A common complaint I hear from cosplayers is how much they hate making gloves! I struggled with them in my younger days, then I discovered this tutorial. I’ve explained my method to people several times, and since the blog the original tutorial is on has been dormant for a while now, I figured I would write up my own tutorial!
The two secrets to making easy gloves: stretch fabrics and freezer paper.
If this tutorial looks too lengthy to be easy, I promise you it is very simple – I just do my best to go into a lot of detail to help you as much as possible! 🙂
YOU WILL NEED:
– 4 way stretch fabric in the color of your choice: This tutorial will not work with non-stretch fabrics. You can use spandex, 4-way stretch vinyl, lycra, whatever. If your gloves need to match the color of another part of your costume that is not made from stretch fabric, just find a knit fabric that matches the color and use that. If, like me, you live where good stretch fabrics aren’t easy to find, you can order swatches online and see how they match your non-stretch fabric. I recommend SpandexWorld. (The downside to this is that you generally can’t purchase less than a yard online, and SW’s shipping and prices are not the cheapest… but their spandex is good quality, and I’d rather have extra spandex and a little less money than make gusseted gloves any day.)a
– freezer paper: You can find this at any grocery store, usually with the plastic wrap and aluminum foil. (Wax paper is NOT the same thing and will not work!) When heated, the shiny side of freezer paper adheres to fabric and peels away easily without leaving any residue behind. The tutorial I linked uses stabilizer, which you can buy at a fabric store, but freezer paper is MASSIVELY cheaper (a $5 roll will last through many pairs of gloves!)
– a marker: Pens and pencils will poke through the freezer paper, so use something with a felt tip.
– a sewing machine with a stretch or zig zag stitch: Your machine may or may not have a stitch specifically for stretch fabrics, but it almost certainly has a zig zag stitch. There are a few varieties of stretch stitches and you will need to check your manual to see which your machine has. If not, a short and narrow zig zag stitch will do. A regular straight stitch will NOT stretch with the fabric and will easily rip out, so it is VERY important to use a proper stitch!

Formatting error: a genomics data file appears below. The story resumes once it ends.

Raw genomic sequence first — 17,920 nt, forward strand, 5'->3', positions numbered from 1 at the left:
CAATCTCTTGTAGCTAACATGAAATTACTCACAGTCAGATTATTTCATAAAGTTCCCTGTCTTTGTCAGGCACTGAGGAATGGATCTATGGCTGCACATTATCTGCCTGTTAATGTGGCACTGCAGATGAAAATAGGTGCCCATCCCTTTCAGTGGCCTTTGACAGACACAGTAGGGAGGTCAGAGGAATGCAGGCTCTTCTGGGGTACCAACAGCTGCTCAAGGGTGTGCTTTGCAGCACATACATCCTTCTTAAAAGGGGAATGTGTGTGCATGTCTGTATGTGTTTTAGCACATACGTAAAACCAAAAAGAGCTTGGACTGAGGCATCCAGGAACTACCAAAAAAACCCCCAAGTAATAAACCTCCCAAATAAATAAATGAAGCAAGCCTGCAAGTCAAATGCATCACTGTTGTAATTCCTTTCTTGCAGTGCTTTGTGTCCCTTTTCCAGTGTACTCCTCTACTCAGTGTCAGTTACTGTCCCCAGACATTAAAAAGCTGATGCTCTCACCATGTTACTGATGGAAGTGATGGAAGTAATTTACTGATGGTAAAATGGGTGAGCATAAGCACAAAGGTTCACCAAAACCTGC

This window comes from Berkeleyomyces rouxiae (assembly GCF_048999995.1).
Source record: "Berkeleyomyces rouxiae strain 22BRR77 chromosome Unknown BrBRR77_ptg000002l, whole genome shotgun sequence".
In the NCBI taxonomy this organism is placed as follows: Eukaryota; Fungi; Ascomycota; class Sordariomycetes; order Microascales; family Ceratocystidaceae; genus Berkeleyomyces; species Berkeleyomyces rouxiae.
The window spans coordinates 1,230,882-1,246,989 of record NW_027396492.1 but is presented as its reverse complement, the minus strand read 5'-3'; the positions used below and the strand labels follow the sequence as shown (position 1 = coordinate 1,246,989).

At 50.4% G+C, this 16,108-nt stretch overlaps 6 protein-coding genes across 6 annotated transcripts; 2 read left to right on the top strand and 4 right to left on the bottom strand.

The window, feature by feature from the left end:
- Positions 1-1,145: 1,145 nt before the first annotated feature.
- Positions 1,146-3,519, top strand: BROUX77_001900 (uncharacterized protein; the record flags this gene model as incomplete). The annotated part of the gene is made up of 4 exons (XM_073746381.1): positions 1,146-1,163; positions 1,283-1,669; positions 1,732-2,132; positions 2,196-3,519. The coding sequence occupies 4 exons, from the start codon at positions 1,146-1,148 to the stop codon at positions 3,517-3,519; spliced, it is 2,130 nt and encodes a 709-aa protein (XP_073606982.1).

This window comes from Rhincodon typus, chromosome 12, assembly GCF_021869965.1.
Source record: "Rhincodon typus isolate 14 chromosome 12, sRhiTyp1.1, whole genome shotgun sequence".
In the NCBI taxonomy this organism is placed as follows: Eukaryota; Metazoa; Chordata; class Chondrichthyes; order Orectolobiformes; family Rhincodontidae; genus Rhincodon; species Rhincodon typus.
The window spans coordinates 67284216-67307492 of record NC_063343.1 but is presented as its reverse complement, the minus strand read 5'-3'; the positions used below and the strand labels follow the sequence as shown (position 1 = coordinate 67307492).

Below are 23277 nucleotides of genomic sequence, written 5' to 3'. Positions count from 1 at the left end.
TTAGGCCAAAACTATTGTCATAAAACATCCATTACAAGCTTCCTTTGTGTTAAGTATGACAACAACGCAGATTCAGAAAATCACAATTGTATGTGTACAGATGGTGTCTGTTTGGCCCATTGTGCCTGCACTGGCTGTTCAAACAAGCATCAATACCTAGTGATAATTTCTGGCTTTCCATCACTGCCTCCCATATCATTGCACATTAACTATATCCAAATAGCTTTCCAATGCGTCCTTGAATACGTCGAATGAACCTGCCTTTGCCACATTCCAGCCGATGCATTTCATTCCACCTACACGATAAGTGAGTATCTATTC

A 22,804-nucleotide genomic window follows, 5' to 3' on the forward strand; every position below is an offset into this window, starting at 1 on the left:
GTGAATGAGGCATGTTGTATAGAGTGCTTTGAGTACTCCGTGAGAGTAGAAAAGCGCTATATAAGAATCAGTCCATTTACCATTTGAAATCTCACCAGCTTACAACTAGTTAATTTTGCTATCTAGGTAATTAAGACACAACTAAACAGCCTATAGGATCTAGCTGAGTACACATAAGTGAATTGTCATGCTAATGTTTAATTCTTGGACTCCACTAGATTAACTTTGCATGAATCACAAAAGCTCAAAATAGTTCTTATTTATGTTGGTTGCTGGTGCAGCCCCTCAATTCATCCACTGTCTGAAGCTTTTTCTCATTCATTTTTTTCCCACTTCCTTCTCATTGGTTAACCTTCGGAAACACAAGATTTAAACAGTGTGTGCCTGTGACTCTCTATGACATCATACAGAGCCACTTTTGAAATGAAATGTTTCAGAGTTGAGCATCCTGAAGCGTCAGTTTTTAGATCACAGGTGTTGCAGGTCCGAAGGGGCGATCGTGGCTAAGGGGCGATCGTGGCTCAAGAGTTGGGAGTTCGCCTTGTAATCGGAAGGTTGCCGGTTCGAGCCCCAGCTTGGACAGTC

> I prefer the straight stretch stitch (also called the chain stitch) over a zig zag, and there are a couple of reasons for this. The first is that if you use a zig zag or a similar kind of stitch (like a serger/overlock stitch), you can actually see the stitches on the outside of the finished garment – this is not a huge deal especially if you use a thread that matches well and avoid too many close-ups. However, the chain stitch produces a much neater product, so if you are entering a competition or, like me, just aren’t satisfied with the “as long as it looks good from 5 feet away” rule, I recommend using it. The other reason is that the chain stitch allows you to cut off the most excess fabric on gloves, resulting in a sleeker, less bulky fit. Even with a narrow zig zag, you can only cut as close as the edge of the zig zag, but with a straight chain stitch you can cut even closer.
I promise I sewed both of these with red thread. I hear you saying “But Lulu, I don’t see any stitching in the second photo!” and I say to you, EXACTLY.
> HOWEVER… it doesn’t hurt to sew your pieces together with a zig zag stitch first. Why? The zig zag is much easier to rip out than the chain stitch, so if you are new to this technique or stretch fabrics in general, use a zig zag first to test the fit of your garment, then stretch stitch when you are ready to make things final. If your machine doesn’t have a stretch stitch, you’ll be using a zig zag anyway, so you can make modifications more easily. A chain stitch is a little bit unwieldy as it goes back and forth back and forth instead of going straight ahead, so if you’re not used to using it, use just the zig zag or zig zag first, then chain stitch next to it for the final stitch.
– ballpoint or stretch sewing machine needles: These are readily available at Joann’s so as long as you have one of those nearby you can find these without issue. You *can* sew stretch with regular needles, but these kinds of needles are specially made to push knit fibers aside instead of punching a hole through them, reducing the risk of runs and tears. I’ve only ever used ballpoint and never had an issue, but I hear for others they cause skipped stitches, and stretch needles solve that problem.
– an iron: Cosplayers, freezer paper, and this tutorial are useless without an iron.
– straight pins: Surely you already have some lying around.
– nylon or polyester thread in a matching color: Whatever thread you already have is probably one or the other, so you’re good to go.
– scissors: Duh
– fabric glue: This is somewhat optional, but you can dab this on the stitches (especially between the fingers) to reinforce them.